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The Electoral College

             The Electoral College was established in a compromise between a direct election system, which was supported by James Wilson, and a system whereby the President would be chosen by congress, supported by Edgridge Gerry, in Article II, Section I of the United States Constitution (Houser, 2). It is a group of "electors" who are nominated or appointed by each party within each state. Each state chooses the method in which the electors are appointed. In fact, it is the electors for whom we vote on Election Day. The Electoral College is comprised of 538 members representing the number of the total number of members of the House of Representatives and Senate and three electors representing the District of Columbia. A presidential candidate must have a majority of electoral votes in order to become president.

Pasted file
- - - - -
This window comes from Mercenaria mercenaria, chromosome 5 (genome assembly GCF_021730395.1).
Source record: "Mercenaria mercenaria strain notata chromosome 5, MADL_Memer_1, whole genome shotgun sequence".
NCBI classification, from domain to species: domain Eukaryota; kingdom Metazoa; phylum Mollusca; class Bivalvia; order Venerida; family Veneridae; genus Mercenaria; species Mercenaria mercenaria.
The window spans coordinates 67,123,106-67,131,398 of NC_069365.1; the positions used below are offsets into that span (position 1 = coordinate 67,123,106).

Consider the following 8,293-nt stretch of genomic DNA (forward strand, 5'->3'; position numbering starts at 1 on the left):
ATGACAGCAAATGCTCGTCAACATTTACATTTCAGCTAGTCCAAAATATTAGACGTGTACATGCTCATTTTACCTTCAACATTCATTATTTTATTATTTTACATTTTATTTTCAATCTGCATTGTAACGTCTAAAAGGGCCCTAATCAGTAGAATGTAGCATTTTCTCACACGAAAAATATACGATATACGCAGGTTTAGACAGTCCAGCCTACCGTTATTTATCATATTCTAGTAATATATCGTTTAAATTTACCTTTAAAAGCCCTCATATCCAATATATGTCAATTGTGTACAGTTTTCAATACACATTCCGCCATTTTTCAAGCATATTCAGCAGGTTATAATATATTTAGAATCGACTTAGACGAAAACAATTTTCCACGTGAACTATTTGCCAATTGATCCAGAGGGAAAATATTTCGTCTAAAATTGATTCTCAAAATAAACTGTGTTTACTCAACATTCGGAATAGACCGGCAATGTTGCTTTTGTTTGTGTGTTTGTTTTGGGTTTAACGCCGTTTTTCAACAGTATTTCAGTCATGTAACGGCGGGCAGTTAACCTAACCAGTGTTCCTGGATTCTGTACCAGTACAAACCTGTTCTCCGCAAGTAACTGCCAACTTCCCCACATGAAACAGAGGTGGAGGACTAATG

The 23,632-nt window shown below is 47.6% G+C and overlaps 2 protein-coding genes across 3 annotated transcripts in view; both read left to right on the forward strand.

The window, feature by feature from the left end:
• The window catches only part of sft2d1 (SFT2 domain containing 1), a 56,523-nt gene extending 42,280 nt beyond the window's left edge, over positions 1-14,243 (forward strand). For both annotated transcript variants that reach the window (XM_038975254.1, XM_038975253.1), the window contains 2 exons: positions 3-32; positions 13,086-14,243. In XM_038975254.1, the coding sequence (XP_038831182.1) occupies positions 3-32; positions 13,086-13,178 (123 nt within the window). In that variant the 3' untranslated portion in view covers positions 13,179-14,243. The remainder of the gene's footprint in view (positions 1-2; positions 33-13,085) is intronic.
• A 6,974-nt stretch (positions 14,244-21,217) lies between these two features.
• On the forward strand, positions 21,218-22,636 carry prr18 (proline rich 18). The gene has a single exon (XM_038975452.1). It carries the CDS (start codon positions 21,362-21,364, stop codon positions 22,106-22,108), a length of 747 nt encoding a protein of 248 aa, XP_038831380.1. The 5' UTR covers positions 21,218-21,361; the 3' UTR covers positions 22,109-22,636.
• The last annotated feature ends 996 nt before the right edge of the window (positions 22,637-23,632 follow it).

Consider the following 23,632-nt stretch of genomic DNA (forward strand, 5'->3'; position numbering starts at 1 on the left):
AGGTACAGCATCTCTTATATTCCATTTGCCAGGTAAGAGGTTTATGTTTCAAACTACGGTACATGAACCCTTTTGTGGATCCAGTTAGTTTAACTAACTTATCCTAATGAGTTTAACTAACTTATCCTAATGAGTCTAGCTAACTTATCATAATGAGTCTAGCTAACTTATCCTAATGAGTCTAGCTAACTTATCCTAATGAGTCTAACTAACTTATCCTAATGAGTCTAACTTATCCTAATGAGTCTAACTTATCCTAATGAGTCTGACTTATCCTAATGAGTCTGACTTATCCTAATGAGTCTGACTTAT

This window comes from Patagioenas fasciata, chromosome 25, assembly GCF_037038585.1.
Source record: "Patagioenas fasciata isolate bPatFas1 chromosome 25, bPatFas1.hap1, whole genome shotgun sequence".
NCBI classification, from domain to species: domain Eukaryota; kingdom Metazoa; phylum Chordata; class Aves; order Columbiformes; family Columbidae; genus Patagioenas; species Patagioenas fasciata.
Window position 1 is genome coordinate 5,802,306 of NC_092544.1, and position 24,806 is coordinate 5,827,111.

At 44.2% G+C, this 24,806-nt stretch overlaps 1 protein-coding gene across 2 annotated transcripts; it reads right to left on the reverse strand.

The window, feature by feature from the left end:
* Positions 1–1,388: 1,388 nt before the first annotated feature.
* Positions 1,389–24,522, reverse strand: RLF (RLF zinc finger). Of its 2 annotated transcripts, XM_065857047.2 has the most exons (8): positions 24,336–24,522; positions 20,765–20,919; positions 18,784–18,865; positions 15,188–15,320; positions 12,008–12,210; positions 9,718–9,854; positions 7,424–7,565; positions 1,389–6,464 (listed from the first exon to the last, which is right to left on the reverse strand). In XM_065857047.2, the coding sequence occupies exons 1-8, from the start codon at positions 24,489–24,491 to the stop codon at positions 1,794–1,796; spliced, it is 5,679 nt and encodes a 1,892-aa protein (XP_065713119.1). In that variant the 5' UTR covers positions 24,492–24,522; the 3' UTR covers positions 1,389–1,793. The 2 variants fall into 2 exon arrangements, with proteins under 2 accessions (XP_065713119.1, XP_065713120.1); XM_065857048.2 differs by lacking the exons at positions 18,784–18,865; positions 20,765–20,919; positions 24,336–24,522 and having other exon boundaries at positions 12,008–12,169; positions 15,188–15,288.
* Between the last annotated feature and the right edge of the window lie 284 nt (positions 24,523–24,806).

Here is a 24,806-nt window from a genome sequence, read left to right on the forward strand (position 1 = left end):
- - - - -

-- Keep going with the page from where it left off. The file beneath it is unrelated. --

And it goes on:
In December of a presidential election year, the electors meet in their state capitals to cast their vote for President. In theory, this vote is intended to increase the majority of the already popular candidate. Despite recent events, this is usually the case. .
             Although, it is remotely possible in a very close election that there will not be one candidate receiving 270 electoral votes, in which case the House of Representatives chooses the President. In this scenario, each state has merely one vote each to decide the presidency out of the top three contenders for the office. The Senate chooses the vice-president out of the top two contenders.
             Many people feel that this system is outdated, unfair and/or biased; that it should be replaced with the popular voting system. Unfortunately it is not as simple as stating what "has to be done". Since the Electoral College is found in the constitution, it is most difficult to alter, reform or remove it from existence. "Any congressional record probes that many American representatives like to avoid change" (Houser, 1) thus presenting the first problem.

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